Resch also called for a $3.1B for states to use for renewable energy and energy efficiency grants. This could create 110,000 new jobs over the next two years. The renewable energy portfolio should designate 2% for distributed generation installations for private dwellings and businesses, which would still leave the major share for utilities, he added.
Resch also called for a national standard on net metering, as well as uniform national standards for interconnecting to the grid. It doesn’t make sense, for example, to require a 4-prong plug in PA, while MD allows a 2-prong plug, he said.
Another program urged by several speakers is a clean energy bank (CEB), providing lines of credit, low-interest loans, loan guarantees, and other benefits for renewable energy and energy efficiency projects.
Lower interest rates can greatly speed the march of solar technology to grid parity, Resch stated. If rates are pushed from 6% down to 2%, he suggested, over 80% of the US would quickly reach grid parity.
The availability and cost of capital are two factors that could hold back solar even if grid parity is reached, according to John Byrne, director of the Center for Energy and Environmental Policy at the U. Delaware. He proposed that a tax-exempt bond process be established for renewable energy. He pointed out that in the 20th century, this is how the US was able to build up its transportation system and housing.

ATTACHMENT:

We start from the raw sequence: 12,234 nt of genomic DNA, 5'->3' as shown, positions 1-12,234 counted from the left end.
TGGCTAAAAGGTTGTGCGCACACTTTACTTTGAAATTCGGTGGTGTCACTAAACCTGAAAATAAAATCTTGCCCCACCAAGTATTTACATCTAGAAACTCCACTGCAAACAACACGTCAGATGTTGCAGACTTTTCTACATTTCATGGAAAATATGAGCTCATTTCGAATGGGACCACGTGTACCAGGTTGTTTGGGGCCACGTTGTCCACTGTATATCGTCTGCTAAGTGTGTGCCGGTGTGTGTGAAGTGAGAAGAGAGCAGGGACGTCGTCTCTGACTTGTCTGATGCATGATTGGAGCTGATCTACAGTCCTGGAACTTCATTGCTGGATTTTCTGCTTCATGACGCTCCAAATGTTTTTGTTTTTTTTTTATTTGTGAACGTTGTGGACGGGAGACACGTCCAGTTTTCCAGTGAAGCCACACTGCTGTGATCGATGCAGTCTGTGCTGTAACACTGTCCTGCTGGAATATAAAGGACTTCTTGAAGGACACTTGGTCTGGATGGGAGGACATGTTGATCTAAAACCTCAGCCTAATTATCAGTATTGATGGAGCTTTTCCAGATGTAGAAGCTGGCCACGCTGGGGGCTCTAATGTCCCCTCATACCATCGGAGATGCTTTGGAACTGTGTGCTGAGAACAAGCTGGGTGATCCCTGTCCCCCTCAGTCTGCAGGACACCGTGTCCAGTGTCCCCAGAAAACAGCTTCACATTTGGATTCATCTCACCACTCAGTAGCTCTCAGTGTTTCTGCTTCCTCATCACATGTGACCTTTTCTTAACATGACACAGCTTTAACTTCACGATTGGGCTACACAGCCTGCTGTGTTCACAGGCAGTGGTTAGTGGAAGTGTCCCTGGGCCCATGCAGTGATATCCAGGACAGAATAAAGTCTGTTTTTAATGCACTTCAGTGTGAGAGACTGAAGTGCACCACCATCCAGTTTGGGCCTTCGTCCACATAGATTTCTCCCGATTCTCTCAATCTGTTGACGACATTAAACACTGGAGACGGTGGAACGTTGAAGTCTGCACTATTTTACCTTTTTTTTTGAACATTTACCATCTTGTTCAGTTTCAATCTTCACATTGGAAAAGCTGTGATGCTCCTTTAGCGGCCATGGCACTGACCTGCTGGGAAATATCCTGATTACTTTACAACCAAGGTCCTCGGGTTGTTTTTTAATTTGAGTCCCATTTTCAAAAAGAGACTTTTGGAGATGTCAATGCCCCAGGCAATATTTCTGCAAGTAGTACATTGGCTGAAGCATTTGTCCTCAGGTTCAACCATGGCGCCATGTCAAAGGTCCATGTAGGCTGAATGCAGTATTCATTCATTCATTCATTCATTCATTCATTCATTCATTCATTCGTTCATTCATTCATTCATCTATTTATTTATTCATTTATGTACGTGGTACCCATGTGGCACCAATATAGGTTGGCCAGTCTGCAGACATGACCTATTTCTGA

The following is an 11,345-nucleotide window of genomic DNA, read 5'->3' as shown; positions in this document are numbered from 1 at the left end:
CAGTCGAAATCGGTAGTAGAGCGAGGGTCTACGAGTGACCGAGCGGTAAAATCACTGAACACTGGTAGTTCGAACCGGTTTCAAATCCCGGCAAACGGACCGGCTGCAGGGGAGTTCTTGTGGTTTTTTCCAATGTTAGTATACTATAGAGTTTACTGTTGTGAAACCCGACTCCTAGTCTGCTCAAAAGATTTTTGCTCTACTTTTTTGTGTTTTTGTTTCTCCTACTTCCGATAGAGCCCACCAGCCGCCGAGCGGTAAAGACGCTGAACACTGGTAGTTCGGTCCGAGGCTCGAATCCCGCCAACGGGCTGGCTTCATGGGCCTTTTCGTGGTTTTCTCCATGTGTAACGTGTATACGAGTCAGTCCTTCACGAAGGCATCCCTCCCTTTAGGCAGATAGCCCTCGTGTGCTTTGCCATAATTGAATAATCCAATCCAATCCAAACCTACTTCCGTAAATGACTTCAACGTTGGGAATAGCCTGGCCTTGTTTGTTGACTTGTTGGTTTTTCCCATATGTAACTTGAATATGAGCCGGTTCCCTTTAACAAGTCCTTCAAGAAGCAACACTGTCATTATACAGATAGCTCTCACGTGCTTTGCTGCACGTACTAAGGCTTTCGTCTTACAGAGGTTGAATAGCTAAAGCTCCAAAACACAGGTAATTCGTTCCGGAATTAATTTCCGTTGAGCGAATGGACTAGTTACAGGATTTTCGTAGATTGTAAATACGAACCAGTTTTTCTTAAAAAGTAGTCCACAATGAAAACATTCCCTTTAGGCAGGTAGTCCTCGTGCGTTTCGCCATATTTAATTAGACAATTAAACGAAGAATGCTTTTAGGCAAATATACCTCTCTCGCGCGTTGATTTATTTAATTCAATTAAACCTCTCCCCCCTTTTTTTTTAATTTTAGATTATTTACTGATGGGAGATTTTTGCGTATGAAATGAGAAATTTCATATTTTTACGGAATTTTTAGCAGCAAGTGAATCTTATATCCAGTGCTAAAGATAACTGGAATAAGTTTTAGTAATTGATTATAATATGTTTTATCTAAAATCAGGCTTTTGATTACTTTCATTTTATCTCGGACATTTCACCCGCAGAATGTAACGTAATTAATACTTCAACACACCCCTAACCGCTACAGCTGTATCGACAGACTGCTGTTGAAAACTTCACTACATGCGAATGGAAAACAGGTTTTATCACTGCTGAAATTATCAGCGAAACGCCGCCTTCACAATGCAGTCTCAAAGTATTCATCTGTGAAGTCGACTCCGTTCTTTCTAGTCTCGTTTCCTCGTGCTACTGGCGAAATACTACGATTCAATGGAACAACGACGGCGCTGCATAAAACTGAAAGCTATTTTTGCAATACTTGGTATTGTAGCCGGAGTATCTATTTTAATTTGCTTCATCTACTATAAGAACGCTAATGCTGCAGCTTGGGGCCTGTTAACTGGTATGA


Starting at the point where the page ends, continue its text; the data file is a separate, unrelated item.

The migration of the solar industry toward commercialization is evidenced by the change in the nature of the IEEE’s PV Specialist conference. Years ago, this was the venue for detailed reports on materials and device developments in photovoltaics. While these topics are still covered, it is often by means of poster sessions for those interested in technology specifics. Meanwhile, many of the oral sessions deal with broader system-level issues, including government policies, markets, and lessons to be learned from other countries across Europe and Asia. Many of the engineers and scientists who have come to this meeting for years — or even decades — are now either starting companies or are involved in innovative new ventures. Solar is moving onto a new track.